Skip to Content

Turtles in Oklahoma (18 Different Types)

There are 18 species of turtles in Oklahoma roaming the wild lands. The Sooner State is home to terrestrial specimens like the Ornate Box turtle and fully aquatic species such as Map turtles, and truly fascinating species like the Alligator Snapping turtle.

You can use this list as both a herping guide for identifying Oklahoma’s wild turtles and/or a starting point for choosing your next pet turtle.

If you’re planning on purchasing a turtle as a pet, understand that you can’t own Alligator Snapping, Western Chicken, or Northern Map turtles in Oklahoma. Also, you can only own up to 6 turtles at a time in the Sooner State.

Now that we’ve covered that, let’s find out about Oklahoma’s turtles.

Box Turtles in Oklahoma

1. Ornate Box Turtle

Ornate box turtle (Terrapine ornata) on dirt with all limbs retracted in shell
Ornate box turtle (Terrapine ornata) on dirt with all limbs retracted in shell – source
  • Experience Level: Intermediate to Expert
  • Family: Emydidae
  • Scientific Name: Terrapine ornata
  • Other Names: Box Tortoise, Western Box Turtle
  • Adult Size: 4 to 5 inches (10 to 12.5 cm)
  • Life Span: 30 to 40 years
  • Average Price Range: $150 to $450
  • Conservation Status: Near threatened

Ornate Box turtles are a terrestrial species that inhabits open regions such as grasslands, prairies, and woodland areas. They prefer areas with loamy or sandy soil so they can easily burrow.

These turtles are common in the state of Oklahoma though in most other areas they are considered threatened and are protected. You may be able to see more Ornate Box turtles in western counties.

These turtles have dark brown colored, domed upper shells (carapace) with yellowish stripes, spots, and streaks. Their plastron (lower shell) is hinged which allows the turtle to pull itself completely inside its shell.

Their thick scaled legs and exposed skin is dark colored with yellow or orange spots and patterns. Males tend to have red eyes, while females have yellow to brown eyes.

Ornate Box turtles are difficult to keep in captivity because of their specialized diet and specific habitat needs. These turtles do best outdoors in large areas with proper substrate they can burrow into.

These turtles need to burrow in the ground when it’s hot outside, and when they need to increase their skin’s humidity.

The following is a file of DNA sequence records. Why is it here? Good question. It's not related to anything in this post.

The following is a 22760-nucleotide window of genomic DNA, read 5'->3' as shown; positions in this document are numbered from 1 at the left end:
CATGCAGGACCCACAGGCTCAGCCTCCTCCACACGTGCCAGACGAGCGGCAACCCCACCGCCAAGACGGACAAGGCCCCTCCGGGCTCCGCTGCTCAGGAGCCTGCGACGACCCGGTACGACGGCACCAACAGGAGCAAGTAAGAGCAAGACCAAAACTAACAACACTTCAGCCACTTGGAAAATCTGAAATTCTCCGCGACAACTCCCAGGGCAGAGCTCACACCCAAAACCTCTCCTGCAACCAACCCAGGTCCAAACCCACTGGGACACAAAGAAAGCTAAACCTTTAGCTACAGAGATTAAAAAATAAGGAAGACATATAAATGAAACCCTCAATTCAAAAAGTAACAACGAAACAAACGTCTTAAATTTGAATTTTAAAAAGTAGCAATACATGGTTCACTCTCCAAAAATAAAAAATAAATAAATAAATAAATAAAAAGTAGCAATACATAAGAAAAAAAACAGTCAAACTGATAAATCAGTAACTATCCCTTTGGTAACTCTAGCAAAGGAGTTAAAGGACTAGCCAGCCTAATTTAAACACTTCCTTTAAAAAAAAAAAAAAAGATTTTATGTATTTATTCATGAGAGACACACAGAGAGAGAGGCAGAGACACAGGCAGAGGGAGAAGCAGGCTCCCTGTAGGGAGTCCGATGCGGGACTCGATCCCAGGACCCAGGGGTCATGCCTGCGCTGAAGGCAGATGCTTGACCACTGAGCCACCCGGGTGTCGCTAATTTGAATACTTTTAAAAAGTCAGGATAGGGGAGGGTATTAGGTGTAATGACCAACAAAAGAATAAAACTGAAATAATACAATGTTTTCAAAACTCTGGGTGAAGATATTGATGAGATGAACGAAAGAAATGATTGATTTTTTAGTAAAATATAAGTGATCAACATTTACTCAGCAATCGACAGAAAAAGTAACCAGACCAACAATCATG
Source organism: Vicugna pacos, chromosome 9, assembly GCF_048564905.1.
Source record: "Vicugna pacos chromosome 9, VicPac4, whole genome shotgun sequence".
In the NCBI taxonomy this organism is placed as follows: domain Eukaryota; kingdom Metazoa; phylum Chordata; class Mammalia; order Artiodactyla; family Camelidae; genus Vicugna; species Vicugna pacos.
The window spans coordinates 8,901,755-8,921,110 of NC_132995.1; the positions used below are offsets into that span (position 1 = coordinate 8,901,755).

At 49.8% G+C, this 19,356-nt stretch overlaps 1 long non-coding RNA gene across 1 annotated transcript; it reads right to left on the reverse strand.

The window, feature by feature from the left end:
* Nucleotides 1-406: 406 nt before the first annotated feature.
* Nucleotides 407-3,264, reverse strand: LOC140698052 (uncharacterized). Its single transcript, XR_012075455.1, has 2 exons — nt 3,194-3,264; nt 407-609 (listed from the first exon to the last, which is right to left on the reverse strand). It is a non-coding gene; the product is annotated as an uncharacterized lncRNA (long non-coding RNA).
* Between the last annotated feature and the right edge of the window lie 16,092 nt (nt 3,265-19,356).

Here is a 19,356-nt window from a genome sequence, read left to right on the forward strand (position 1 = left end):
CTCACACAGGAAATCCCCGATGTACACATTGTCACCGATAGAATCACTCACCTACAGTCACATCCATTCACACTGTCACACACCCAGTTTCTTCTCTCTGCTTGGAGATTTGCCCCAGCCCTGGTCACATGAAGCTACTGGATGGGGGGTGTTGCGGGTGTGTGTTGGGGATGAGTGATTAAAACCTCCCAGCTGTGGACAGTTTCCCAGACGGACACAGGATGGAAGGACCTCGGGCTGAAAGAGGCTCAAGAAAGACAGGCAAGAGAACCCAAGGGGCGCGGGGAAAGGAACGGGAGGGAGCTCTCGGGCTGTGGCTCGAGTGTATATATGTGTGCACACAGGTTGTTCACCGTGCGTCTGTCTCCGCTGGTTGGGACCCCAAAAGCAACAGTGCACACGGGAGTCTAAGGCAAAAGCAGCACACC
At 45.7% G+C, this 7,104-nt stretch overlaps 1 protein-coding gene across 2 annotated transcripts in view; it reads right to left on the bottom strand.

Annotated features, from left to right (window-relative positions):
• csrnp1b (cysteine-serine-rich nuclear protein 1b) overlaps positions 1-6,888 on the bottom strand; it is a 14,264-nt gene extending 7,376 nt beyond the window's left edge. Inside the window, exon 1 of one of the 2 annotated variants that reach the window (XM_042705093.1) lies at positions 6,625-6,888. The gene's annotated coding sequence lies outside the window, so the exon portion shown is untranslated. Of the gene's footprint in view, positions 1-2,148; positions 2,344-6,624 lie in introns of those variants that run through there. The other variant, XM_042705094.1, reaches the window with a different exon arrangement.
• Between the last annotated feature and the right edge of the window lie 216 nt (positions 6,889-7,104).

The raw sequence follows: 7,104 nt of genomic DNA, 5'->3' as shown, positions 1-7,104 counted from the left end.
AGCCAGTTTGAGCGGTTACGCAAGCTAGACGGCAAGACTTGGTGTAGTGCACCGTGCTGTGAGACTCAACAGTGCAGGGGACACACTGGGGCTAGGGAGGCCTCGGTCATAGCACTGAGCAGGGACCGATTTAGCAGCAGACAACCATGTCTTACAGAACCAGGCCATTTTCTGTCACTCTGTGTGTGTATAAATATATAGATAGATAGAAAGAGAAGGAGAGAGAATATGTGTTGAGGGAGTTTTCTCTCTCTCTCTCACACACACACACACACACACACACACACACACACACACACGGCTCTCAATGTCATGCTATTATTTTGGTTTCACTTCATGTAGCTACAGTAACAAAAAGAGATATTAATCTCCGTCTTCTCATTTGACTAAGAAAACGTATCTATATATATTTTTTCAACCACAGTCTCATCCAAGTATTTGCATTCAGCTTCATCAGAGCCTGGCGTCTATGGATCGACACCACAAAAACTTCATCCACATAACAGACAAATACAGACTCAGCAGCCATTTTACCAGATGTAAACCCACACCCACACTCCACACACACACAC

2. Three-toed Box Turtle

Three toed box turtle (Terrapene carolina triunguis) in small container
Three toed box turtle (Terrapene carolina triunguis) in small container – source
  • Experience level: Intermediate
  • Family: Emydidae
  • Scientific Name: Terrapene carolina triunguis
  • Other Names: N/A
  • Average Adult Size: 4.5 – 6.5 inches
  • Life Span: 70+ years
  • Average Price Range: $140 – $430
  • Conservation Status: Vulnerable

Another terrestrial species, the Three-toed Box turtle roams Oklahoma’s woodlands, grasslands, thickets, and meadows. They also will burrow to escape the heat or to hide away through the winter.

As their name suggests, these turtles have 3 toes on the hind feet, though some have been known to grow a 4th toe on each foot. To better identify this turtle, look for a plain brown shell, with no patterns, or a brown shell with faded black or white markings.

Like all Box turtles, this species can withdraw into its shell for protection because the plastron is hinged and it will close tightly. Most turtle predators such as raccoons, dogs, and other small to medium sized mammals can’t get through the hard shell.

Even though they are terrestrial, it seems that Three-toed Box turtles do like to soak in the water. They can swim if they need to, but they are not adept and are quite clumsy when swimming. They won’t readily head into deep water, but they do like to hang out in the shallows often.

Three-toed Box turtles are omnivores who eat berries, nuts, seeds, plants, carrion, insects, worms, snails, beetles, and other small invertebrates.

Chicken Turtles in Oklahoma

3. Western Chicken Turtle

Western Chicken Turtle (Deirochelys reticularia miaria) in swapm resting on a submerged branch
Western Chicken Turtle (Deirochelys reticularia miaria) in swapm resting on a submerged branch – source
  • Experience Level: Intermediate
  • Family: Emydidae
  • Scientific Name: Deirochelys Reticularia Miaria
  • Other Names: N/A
  • Adult Size: Between 4 and 10 inches
  • Lifespan: Between 15 and 30 years
  • Average Price Range: Between $180 and $300
  • Conservation Status: Very rare in Oklahoma, considered secure nationally

The Western Chicken turtle can be identified by their oval shaped shell that’s wider at the back legs, and its very long neck. They also have a highly decorated carapace that’s olive, tan, or dark brown with an orange net-like pattern.

They have dark green skin with plenty of yellow stripes. While we are talking about physical characteristics, we have to note that females of this species are much larger than males. The girls are nearly double the size of the boys.

You’ll find Western Chicken turtles in ponds, marshes, and streams filled with vegetation. They feed on the plants in their habitat, but will occasionally consume snails, mollusks, insect larvae, and other small aquatic invertebrates.